UK PM’s plan to restrict entry of foreign students seen as setback by varsities, education companies

UK Prime Minister Rishi Sunak’s plan to restrict the entry of foreign students to curb increasing migration is being seen as a setback for universities and the UK economy in general by migration and education advisors.

According to media reports, Sunak is considering curbs on foreign students taking “low quality” degrees and bringing dependents.

The UK Prime Minister’s spokesman said the idea was being considered after official figures showed net migration to the UK had climbed to a record half a million, the reports said.

The Prime Minister’s plans to bring down foreign student numbers could include restricting admissions to top universities, as well as restricting visas for students’ dependents.

Home Secretary Suella Braverman has been quoted as saying as per media reports that foreign students have been “bringing in family members who can piggyback onto their student visa” and “propping up, frankly, substandard courses in inadequate institutions”.

However, a government migration adviser warned it would bankrupt many universities. Moreover, an adviser on immigration policy has warned that some universities could go bankrupt if there is a clampdown on so-called “low-quality” degrees.

Hersha Pandya, Executive Director of UK Partner Relations of M Square Media, an education management company, has also aired her concerns over this new development.

“Firstly, it was the UK government that set a target of 600,000 international students which was met and delivered well in advance through the hard work of universities, agents, and third-party providers,” Pandya said, adding that “now the UK government is once again putting international students under the spotlight when these students should never be included in the net migration statistics. The UK government must stop this yo-yo effect if it wishes to promote the country as the number one choice for international students”.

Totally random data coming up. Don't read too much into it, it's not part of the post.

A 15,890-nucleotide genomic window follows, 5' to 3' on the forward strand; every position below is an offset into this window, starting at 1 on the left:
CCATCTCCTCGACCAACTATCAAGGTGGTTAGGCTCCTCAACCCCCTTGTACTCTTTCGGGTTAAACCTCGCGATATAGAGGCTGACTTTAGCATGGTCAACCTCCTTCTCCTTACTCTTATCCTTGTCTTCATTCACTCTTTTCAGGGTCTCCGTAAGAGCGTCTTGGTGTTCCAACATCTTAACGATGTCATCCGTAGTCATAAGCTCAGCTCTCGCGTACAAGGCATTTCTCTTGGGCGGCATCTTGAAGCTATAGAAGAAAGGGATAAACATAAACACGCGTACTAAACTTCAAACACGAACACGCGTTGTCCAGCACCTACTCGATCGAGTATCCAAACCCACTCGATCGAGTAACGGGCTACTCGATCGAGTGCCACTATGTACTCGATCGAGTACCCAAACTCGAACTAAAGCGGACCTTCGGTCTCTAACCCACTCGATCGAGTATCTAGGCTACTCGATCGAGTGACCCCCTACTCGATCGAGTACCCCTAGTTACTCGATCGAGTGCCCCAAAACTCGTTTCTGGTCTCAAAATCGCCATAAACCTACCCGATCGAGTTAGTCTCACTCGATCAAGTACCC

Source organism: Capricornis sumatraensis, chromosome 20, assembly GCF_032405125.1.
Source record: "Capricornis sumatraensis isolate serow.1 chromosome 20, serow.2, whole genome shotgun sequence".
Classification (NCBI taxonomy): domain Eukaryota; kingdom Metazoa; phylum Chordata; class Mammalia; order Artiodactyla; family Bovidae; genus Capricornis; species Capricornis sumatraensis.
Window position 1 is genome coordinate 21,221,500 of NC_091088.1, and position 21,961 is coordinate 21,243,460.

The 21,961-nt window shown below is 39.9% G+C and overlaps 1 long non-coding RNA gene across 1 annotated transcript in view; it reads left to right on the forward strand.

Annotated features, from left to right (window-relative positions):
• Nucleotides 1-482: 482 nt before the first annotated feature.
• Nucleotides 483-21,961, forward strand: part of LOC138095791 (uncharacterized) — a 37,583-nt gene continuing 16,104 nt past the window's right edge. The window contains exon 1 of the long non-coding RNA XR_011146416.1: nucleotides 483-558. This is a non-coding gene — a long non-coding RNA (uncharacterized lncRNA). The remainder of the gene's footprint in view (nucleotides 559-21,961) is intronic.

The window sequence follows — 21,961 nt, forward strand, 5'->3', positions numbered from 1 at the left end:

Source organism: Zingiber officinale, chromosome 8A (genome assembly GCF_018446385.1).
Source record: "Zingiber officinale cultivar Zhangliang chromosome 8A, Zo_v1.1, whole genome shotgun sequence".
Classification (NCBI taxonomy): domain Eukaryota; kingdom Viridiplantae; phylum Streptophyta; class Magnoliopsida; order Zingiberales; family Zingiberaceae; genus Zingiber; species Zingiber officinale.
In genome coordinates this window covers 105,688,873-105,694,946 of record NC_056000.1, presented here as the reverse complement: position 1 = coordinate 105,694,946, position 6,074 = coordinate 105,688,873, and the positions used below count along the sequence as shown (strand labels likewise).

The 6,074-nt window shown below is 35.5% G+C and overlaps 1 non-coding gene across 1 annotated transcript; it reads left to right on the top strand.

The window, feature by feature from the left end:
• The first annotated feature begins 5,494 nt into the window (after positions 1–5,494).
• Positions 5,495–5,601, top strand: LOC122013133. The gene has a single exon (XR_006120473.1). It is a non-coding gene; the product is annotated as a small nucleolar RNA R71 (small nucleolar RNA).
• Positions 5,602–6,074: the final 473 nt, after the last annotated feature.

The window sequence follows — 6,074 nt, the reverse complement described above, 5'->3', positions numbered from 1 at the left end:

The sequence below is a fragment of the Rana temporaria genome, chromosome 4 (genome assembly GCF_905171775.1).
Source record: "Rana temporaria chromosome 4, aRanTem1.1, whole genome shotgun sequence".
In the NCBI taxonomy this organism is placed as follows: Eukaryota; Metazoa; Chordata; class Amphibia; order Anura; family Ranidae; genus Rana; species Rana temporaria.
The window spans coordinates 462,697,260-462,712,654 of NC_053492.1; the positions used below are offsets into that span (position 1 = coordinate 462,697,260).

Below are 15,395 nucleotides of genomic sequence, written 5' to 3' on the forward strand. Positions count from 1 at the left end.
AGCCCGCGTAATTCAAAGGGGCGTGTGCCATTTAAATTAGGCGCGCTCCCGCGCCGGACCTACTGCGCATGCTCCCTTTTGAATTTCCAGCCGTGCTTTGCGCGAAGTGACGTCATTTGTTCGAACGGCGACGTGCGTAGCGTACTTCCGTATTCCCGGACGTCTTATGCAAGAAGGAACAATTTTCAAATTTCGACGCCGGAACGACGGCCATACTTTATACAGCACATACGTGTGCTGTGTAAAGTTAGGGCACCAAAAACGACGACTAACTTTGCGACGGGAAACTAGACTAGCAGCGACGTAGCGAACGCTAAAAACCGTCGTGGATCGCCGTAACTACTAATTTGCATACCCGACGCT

Just last week, Chancellor Jeremy Hunt insisted that immigration was required to boost growth, underscoring the need for “a long-term plan if we’re going to bring down migration in a way that doesn’t harm the economy.” Hunt said that migration would be needed “for the years ahead – that will be very important for the economy”.

In the 2020-21 school year, the number of international students at UK universities totalled 605,130, up by 48,505 or 8.71 per cent from the previous year’s total of 556,625 students. International students paid a total of 9.95 billion pound in tuition fees for the school year 2020-21.

According to media reports, Scotland Deputy First Minister John Swinney described the proposals as “stupid” while Education Minister Jamie Hepburn warned that the proposal would be “deeply damaging to Scotland’s world-class university sector.”

Moreover, the Scottish National Party has consistently praised the contribution made by foreign students and other migrants to Scotland.

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